If social media can help employers weed out bad candidates during the hiring process and keep company culture strong once someone has been hired, why would a company consider implementing a social media policy for employees?
When a business neglects to enact a social media policy, its hiring managers are laying down the red carpet for current and potential employees to do what they like on social media. And while this can be a blessing for employers who rely heavily on social media to screen potential candidates, it can be a curse for applicants.
Unfortunately, many people are unaware that First Amendment rights don’t necessarily apply to their place of employment.
In fact, according to Hubshout’s 2016 Social Media Conduct Survey results, a full 71.6 per cent of respondents do not understand the consequences of posting unfiltered content on their social media profiles.
What does the First Amendment cover?
The First Amendment protects an individual’s right to free speech. More specifically, it protects a person’s right to freely express themselves without interference by the government. Private sector interference, however, is not included. That means that yes, your employment can be terminated as a result of the things you post online.
Why enact a social media policy for employees?
To understand the importance of a social media policy, we first need to understand fully the benefits that social media offers to employers. Let’s take a closer look at the benefits of both free-range social media activity and social media policies…
Free-range social media
Social media is an excellent tool for vetting candidates during the hiring process. A resume might disclose an applicant’s work experience, but looking into an applicant’s social media accounts can provide a more comprehensive look at their beliefs, culture and personality. These are things that a resume alone simply can’t provide.
According to JobVite, up to 93 per cent of job recruiters said they planned to use social media during the hiring process. They included sites such as LinkedIn, Twitter and Facebook in their social media searches.
Another survey by CareerBuilder provides even more evidence of job recruiters using social media to their advantage. In fact, the survey revealed that job recruiters hired potential candidates whose social media content displayed the following:
- Excellent communication skills
- Background information matching resume information
- Personality matches for company culture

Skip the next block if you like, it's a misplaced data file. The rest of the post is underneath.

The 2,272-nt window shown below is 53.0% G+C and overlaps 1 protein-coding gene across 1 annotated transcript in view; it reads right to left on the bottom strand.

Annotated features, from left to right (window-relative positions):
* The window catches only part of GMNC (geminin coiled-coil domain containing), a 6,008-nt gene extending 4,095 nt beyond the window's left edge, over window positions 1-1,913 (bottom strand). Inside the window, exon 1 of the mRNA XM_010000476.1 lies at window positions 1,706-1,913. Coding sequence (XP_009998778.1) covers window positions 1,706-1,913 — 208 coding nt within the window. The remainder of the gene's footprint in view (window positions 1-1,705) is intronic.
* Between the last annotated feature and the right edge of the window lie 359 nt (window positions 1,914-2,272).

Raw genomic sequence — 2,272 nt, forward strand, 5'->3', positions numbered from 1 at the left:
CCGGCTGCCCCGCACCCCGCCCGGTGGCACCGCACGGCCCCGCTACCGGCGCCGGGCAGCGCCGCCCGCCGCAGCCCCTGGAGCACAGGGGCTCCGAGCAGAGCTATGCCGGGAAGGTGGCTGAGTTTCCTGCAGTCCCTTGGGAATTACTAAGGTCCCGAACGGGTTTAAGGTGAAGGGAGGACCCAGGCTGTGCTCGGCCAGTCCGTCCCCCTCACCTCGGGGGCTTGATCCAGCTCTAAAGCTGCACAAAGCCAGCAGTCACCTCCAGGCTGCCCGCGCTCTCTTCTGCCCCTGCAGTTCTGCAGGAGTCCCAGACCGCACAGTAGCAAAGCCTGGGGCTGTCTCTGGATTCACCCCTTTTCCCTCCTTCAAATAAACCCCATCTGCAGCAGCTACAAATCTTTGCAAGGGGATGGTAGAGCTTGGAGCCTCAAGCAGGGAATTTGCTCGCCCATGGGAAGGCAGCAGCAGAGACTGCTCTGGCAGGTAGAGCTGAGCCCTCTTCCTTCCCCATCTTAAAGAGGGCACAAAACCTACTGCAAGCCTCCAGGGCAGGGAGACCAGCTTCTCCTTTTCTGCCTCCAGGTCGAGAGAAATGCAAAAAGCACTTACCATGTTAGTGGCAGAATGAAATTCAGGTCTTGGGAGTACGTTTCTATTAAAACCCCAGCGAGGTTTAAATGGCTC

In short, free-range social media can help employers determine which candidates are best qualified for a position. However, once a candidate has been hired and represents the company, it’s typically in that company’s best interests to keep tabs on employees’ social media content.
Social media policy
As previously stated, First Amendment rights only protect a person’s free expression from government interference. Employers, on the other hand, are listed as private sectors and therefore are allowed to terminate employment based on social media content.
According to the same CareerBuilder survey mentioned above, up to 18 per cent of employers report firing employees in 2015 for something posted on social media. Implementing a social media policy can help prevent employees from posting inflammatory or negative content on social media that may cast a company in a bad light.
In addition, reducing the risk of negative content can also aid in preventing employee turnover. The hiring and training process in most cases is a lengthy one. Once someone has been hired, other employees and managers must invest both time and effort into getting them up to speed.
It can be extremely frustrating for a company to have to then fire that new employee for posting insensitive or unprofessional content.
Social media policies: are they in a company’s best interests?
With all that in mind, it would seem that social media policies are indeed useful tools for employers. Not only can these policies protect employees, they can also protect your business from losing money and face.
Remember: every business is different, which means your social media policy may not necessarily match another company’s. How to best prevent loss of turnover and promote a positive company culture is up to you.